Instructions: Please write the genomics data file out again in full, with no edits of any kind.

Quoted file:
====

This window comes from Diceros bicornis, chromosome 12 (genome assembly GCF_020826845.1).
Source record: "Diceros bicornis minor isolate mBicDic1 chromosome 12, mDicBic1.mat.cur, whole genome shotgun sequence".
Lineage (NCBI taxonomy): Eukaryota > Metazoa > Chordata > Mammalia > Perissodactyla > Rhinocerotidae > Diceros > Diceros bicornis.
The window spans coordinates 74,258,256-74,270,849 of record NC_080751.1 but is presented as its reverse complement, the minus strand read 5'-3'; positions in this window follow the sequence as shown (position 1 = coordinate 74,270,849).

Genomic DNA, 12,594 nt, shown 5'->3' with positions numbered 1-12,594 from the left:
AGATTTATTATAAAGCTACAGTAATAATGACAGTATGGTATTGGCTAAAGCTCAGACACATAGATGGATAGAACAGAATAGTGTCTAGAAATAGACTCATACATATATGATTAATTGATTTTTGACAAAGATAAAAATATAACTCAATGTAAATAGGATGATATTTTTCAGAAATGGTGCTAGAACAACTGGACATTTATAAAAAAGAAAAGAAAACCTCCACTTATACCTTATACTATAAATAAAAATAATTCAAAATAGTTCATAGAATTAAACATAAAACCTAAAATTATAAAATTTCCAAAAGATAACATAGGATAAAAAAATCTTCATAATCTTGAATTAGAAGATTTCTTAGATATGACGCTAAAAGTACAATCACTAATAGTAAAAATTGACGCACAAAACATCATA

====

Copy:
This window comes from Diceros bicornis, chromosome 12 (genome assembly GCF_020826845.1).
Source record: "Diceros bicornis minor isolate mBicDic1 chromosome 12, mDicBic1.mat.cur, whole genome shotgun sequence".
Lineage (NCBI taxonomy): Eukaryota > Metazoa > Chordata > Mammalia > Perissodactyla > Rhinocerotidae > Diceros > Diceros bicornis.
The window spans coordinates 74,258,256-74,270,849 of record NC_080751.1 but is presented as its reverse complement, the minus strand read 5'-3'; positions in this window follow the sequence as shown (position 1 = coordinate 74,270,849).

Genomic DNA, 12,594 nt, shown 5'->3' with positions numbered 1-12,594 from the left:
AGATTTATTATAAAGCTACAGTAATAATGACAGTATGGTATTGGCTAAAGCTCAGACACATAGATGGATAGAACAGAATAGTGTCTAGAAATAGACTCATACATATATGATTAATTGATTTTTGACAAAGATAAAAATATAACTCAATGTAAATAGGATGATATTTTTCAGAAATGGTGCTAGAACAACTGGACATTTATAAAAAAGAAAAGAAAACCTCCACTTATACCTTATACTATAAATAAAAATAATTCAAAATAGTTCATAGAATTAAACATAAAACCTAAAATTATAAAATTTCCAAAAGATAACATAGGATAAAAAAATCTTCATAATCTTGAATTAGAAGATTTCTTAGATATGACGCTAAAAGTACAATCACTAATAGTAAAAATTGACGCACAAAACATCATA